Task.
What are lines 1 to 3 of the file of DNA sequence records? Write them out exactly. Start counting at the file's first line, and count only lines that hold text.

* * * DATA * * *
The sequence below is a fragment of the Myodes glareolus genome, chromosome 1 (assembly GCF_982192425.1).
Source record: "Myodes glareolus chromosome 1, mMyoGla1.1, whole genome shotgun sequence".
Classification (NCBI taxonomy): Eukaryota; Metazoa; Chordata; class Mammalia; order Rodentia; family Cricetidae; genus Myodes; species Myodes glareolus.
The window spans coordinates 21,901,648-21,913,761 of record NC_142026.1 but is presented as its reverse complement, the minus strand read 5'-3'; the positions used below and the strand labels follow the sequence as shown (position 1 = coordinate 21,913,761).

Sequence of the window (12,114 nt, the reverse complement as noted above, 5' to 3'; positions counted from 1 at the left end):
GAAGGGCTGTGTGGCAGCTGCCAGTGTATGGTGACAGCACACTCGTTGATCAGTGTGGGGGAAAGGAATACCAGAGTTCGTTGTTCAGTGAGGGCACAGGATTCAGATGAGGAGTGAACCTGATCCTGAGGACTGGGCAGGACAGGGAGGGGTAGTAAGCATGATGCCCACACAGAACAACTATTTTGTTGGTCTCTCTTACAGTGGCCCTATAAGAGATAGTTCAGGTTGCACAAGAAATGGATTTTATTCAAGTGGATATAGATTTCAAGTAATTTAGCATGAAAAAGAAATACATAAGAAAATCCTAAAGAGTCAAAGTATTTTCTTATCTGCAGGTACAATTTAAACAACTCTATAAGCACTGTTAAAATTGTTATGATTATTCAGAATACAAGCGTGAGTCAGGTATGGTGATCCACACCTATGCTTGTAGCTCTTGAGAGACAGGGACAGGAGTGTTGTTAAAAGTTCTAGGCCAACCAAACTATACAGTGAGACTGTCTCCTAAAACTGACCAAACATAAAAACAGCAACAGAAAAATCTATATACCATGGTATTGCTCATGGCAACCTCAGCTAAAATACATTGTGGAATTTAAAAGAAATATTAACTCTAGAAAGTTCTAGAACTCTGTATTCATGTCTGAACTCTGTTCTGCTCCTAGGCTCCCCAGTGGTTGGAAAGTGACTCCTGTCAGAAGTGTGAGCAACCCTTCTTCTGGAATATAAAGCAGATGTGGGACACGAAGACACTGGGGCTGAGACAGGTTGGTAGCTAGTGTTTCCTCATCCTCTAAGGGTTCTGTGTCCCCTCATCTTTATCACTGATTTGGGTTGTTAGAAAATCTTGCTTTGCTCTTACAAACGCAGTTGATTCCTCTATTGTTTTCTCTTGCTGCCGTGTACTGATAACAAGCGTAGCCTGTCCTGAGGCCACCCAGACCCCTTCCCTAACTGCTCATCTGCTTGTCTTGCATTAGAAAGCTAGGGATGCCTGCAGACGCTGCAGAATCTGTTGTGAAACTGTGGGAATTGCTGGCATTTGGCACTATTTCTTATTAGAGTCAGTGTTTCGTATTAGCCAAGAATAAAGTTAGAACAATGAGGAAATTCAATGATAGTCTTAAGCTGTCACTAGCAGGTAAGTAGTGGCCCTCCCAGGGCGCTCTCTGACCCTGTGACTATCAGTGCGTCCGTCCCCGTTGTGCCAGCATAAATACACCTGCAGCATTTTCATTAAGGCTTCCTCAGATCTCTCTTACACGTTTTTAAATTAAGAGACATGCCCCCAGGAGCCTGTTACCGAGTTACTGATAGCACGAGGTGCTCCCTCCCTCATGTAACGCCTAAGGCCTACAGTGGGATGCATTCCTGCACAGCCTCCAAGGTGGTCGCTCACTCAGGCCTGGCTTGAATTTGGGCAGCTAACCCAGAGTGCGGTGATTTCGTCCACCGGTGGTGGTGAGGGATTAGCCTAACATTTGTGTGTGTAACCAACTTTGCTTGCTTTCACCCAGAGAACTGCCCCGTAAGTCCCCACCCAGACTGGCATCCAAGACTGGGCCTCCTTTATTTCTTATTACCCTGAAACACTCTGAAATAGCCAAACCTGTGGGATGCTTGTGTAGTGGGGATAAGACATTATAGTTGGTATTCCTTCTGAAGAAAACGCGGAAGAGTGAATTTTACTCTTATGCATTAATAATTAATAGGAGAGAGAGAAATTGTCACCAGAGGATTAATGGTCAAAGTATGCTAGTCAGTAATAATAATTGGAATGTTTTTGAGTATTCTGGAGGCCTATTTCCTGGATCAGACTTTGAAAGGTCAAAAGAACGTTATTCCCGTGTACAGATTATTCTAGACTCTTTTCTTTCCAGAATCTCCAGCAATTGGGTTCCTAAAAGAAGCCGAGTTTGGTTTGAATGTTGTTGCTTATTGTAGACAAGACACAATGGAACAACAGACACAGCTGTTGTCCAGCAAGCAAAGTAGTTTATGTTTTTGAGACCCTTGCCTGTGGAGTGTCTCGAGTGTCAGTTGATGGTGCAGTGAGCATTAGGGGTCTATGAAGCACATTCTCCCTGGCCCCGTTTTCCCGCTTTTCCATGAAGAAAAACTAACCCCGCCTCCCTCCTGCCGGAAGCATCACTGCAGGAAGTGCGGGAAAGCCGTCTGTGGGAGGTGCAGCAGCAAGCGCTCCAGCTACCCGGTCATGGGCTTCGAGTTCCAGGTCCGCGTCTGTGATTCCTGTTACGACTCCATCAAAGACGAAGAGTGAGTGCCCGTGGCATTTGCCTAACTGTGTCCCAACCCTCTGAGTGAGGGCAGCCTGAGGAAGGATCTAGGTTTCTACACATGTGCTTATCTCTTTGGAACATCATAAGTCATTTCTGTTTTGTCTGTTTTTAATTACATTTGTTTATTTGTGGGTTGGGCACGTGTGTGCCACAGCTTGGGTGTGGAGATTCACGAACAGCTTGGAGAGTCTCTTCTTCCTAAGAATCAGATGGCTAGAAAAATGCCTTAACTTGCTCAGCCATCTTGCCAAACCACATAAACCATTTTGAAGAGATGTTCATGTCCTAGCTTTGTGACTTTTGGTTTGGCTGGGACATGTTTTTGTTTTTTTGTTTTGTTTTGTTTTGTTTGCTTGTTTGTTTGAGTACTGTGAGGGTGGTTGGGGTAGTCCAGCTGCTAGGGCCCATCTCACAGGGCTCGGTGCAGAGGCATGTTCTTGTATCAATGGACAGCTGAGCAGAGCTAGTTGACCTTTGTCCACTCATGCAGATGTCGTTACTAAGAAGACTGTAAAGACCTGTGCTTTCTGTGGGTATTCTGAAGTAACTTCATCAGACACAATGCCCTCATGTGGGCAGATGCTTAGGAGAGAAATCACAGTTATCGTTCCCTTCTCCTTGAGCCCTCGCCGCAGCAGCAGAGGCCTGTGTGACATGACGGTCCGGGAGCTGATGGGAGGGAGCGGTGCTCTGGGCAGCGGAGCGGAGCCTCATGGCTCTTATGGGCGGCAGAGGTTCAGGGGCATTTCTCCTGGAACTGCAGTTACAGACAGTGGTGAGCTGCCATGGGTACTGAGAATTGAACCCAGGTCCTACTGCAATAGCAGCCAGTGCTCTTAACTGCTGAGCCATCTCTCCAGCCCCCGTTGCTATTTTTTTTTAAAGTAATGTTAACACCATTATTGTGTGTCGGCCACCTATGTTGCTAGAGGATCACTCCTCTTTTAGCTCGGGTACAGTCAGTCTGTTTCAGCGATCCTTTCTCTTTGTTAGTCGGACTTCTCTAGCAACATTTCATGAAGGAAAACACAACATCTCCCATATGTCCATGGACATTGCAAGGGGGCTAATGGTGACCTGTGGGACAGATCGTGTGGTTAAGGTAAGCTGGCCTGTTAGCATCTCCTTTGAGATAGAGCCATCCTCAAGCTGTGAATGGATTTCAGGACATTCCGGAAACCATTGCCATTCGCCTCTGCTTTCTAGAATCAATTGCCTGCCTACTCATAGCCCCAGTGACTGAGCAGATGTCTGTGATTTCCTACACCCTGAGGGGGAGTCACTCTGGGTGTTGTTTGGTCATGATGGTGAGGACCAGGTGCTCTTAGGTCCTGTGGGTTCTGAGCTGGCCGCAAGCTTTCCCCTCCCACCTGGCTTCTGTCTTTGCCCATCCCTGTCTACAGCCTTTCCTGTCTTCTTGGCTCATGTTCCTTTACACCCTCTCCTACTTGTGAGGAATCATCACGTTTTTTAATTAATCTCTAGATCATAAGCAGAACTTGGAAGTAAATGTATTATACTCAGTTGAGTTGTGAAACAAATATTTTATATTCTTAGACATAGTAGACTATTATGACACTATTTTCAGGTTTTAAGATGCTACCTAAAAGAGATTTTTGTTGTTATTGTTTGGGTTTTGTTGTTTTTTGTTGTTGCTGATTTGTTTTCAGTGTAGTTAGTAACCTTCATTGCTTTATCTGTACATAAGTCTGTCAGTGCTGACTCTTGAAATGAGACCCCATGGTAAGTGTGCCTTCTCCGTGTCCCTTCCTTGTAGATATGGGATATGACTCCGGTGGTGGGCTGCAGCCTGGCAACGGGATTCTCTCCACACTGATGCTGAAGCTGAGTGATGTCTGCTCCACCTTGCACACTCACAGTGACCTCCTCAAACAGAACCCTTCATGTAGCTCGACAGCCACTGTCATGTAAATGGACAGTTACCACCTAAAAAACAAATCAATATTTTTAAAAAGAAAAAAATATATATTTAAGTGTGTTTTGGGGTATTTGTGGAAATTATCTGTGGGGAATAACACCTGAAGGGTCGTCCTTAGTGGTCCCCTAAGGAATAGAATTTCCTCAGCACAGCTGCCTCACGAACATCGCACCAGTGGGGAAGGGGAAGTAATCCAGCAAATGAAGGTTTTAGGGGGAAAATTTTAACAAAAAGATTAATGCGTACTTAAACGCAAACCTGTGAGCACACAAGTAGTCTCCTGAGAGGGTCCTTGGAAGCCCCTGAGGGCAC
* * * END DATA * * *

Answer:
The sequence below is a fragment of the Myodes glareolus genome, chromosome 1 (assembly GCF_982192425.1).
Source record: "Myodes glareolus chromosome 1, mMyoGla1.1, whole genome shotgun sequence".
Classification (NCBI taxonomy): Eukaryota; Metazoa; Chordata; class Mammalia; order Rodentia; family Cricetidae; genus Myodes; species Myodes glareolus.